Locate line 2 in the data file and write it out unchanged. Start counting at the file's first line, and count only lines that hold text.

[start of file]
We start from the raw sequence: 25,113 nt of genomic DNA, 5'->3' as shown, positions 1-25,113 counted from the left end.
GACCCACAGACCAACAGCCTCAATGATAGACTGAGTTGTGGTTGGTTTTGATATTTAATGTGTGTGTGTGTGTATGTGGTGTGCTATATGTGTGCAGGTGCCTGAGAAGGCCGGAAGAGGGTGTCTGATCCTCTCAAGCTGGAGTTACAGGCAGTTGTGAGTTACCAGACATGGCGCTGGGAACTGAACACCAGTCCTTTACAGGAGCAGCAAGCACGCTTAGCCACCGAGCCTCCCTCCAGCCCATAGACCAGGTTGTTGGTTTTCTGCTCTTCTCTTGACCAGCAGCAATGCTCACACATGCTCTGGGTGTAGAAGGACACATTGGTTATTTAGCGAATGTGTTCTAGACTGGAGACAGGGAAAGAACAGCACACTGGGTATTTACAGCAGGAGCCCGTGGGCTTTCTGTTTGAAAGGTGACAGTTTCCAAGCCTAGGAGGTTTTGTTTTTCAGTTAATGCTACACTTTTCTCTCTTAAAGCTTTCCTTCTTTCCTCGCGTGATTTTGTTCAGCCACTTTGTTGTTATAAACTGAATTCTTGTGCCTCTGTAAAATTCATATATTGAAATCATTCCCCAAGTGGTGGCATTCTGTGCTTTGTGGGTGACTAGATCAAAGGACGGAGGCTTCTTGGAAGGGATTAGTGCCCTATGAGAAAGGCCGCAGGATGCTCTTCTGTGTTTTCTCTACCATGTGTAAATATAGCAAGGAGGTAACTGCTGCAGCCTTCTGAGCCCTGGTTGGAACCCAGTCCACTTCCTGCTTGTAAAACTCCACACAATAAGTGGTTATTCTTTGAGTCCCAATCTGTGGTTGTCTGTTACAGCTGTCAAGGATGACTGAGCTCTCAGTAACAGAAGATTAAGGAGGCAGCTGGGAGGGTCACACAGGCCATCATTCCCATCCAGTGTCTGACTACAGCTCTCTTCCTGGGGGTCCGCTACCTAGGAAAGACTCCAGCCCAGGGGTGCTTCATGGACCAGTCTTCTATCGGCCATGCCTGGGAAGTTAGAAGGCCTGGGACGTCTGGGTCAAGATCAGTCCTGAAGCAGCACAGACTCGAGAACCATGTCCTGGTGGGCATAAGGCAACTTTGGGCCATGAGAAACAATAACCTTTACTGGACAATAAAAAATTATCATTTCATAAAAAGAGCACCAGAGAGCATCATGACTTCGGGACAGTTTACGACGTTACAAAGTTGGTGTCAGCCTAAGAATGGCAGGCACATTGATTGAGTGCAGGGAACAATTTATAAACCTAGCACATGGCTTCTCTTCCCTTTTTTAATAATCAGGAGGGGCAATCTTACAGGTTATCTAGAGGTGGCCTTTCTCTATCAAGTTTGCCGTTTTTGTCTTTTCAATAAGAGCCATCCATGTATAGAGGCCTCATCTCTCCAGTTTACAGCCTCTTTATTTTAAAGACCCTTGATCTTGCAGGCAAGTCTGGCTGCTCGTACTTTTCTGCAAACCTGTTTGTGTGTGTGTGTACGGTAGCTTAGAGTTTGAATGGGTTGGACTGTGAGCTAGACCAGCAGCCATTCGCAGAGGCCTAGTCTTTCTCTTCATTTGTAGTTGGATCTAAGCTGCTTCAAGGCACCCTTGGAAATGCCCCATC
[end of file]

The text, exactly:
GACCCACAGACCAACAGCCTCAATGATAGACTGAGTTGTGGTTGGTTTTGATATTTAATGTGTGTGTGTGTGTATGTGGTGTGCTATATGTGTGCAGGTGCCTGAGAAGGCCGGAAGAGGGTGTCTGATCCTCTCAAGCTGGAGTTACAGGCAGTTGTGAGTTACCAGACATGGCGCTGGGAACTGAACACCAGTCCTTTACAGGAGCAGCAAGCACGCTTAGCCACCGAGCCTCCCTCCAGCCCATAGACCAGGTTGTTGGTTTTCTGCTCTTCTCTTGACCAGCAGCAATGCTCACACATGCTCTGGGTGTAGAAGGACACATTGGTTATTTAGCGAATGTGTTCTAGACTGGAGACAGGGAAAGAACAGCACACTGGGTATTTACAGCAGGAGCCCGTGGGCTTTCTGTTTGAAAGGTGACAGTTTCCAAGCCTAGGAGGTTTTGTTTTTCAGTTAATGCTACACTTTTCTCTCTTAAAGCTTTCCTTCTTTCCTCGCGTGATTTTGTTCAGCCACTTTGTTGTTATAAACTGAATTCTTGTGCCTCTGTAAAATTCATATATTGAAATCATTCCCCAAGTGGTGGCATTCTGTGCTTTGTGGGTGACTAGATCAAAGGACGGAGGCTTCTTGGAAGGGATTAGTGCCCTATGAGAAAGGCCGCAGGATGCTCTTCTGTGTTTTCTCTACCATGTGTAAATATAGCAAGGAGGTAACTGCTGCAGCCTTCTGAGCCCTGGTTGGAACCCAGTCCACTTCCTGCTTGTAAAACTCCACACAATAAGTGGTTATTCTTTGAGTCCCAATCTGTGGTTGTCTGTTACAGCTGTCAAGGATGACTGAGCTCTCAGTAACAGAAGATTAAGGAGGCAGCTGGGAGGGTCACACAGGCCATCATTCCCATCCAGTGTCTGACTACAGCTCTCTTCCTGGGGGTCCGCTACCTAGGAAAGACTCCAGCCCAGGGGTGCTTCATGGACCAGTCTTCTATCGGCCATGCCTGGGAAGTTAGAAGGCCTGGGACGTCTGGGTCAAGATCAGTCCTGAAGCAGCACAGACTCGAGAACCATGTCCTGGTGGGCATAAGGCAACTTTGGGCCATGAGAAACAATAACCTTTACTGGACAATAAAAAATTATCATTTCATAAAAAGAGCACCAGAGAGCATCATGACTTCGGGACAGTTTACGACGTTACAAAGTTGGTGTCAGCCTAAGAATGGCAGGCACATTGATTGAGTGCAGGGAACAATTTATAAACCTAGCACATGGCTTCTCTTCCCTTTTTTAATAATCAGGAGGGGCAATCTTACAGGTTATCTAGAGGTGGCCTTTCTCTATCAAGTTTGCCGTTTTTGTCTTTTCAATAAGAGCCATCCATGTATAGAGGCCTCATCTCTCCAGTTTACAGCCTCTTTATTTTAAAGACCCTTGATCTTGCAGGCAAGTCTGGCTGCTCGTACTTTTCTGCAAACCTGTTTGTGTGTGTGTGTACGGTAGCTTAGAGTTTGAATGGGTTGGACTGTGAGCTAGACCAGCAGCCATTCGCAGAGGCCTAGTCTTTCTCTTCATTTGTAGTTGGATCTAAGCTGCTTCAAGGCACCCTTGGAAATGCCCCATC